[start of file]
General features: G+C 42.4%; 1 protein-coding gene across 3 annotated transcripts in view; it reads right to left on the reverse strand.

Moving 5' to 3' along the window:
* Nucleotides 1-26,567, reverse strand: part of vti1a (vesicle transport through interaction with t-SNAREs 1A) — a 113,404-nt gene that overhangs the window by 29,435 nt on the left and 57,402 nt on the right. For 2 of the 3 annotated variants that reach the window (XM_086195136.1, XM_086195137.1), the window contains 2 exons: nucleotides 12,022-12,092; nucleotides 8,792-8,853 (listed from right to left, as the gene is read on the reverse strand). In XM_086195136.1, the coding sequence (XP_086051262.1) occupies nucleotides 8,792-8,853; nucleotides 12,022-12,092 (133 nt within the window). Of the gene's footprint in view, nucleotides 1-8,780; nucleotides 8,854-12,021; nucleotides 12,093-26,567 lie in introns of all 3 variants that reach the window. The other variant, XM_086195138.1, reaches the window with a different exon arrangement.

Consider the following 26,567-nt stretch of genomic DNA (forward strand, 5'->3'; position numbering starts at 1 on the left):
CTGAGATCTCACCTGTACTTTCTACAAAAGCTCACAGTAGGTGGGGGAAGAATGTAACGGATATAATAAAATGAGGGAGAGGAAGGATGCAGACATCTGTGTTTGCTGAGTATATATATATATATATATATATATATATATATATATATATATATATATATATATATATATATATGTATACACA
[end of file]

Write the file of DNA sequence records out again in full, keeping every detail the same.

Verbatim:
General features: G+C 42.4%; 1 protein-coding gene across 3 annotated transcripts in view; it reads right to left on the reverse strand.

Moving 5' to 3' along the window:
* Nucleotides 1-26,567, reverse strand: part of vti1a (vesicle transport through interaction with t-SNAREs 1A) — a 113,404-nt gene that overhangs the window by 29,435 nt on the left and 57,402 nt on the right. For 2 of the 3 annotated variants that reach the window (XM_086195136.1, XM_086195137.1), the window contains 2 exons: nucleotides 12,022-12,092; nucleotides 8,792-8,853 (listed from right to left, as the gene is read on the reverse strand). In XM_086195136.1, the coding sequence (XP_086051262.1) occupies nucleotides 8,792-8,853; nucleotides 12,022-12,092 (133 nt within the window). Of the gene's footprint in view, nucleotides 1-8,780; nucleotides 8,854-12,021; nucleotides 12,093-26,567 lie in introns of all 3 variants that reach the window. The other variant, XM_086195138.1, reaches the window with a different exon arrangement.

Consider the following 26,567-nt stretch of genomic DNA (forward strand, 5'->3'; position numbering starts at 1 on the left):
CTGAGATCTCACCTGTACTTTCTACAAAAGCTCACAGTAGGTGGGGGAAGAATGTAACGGATATAATAAAATGAGGGAGAGGAAGGATGCAGACATCTGTGTTTGCTGAGTATATATATATATATATATATATATATATATATATATATATATATATATATATATATATATATATGTATACACA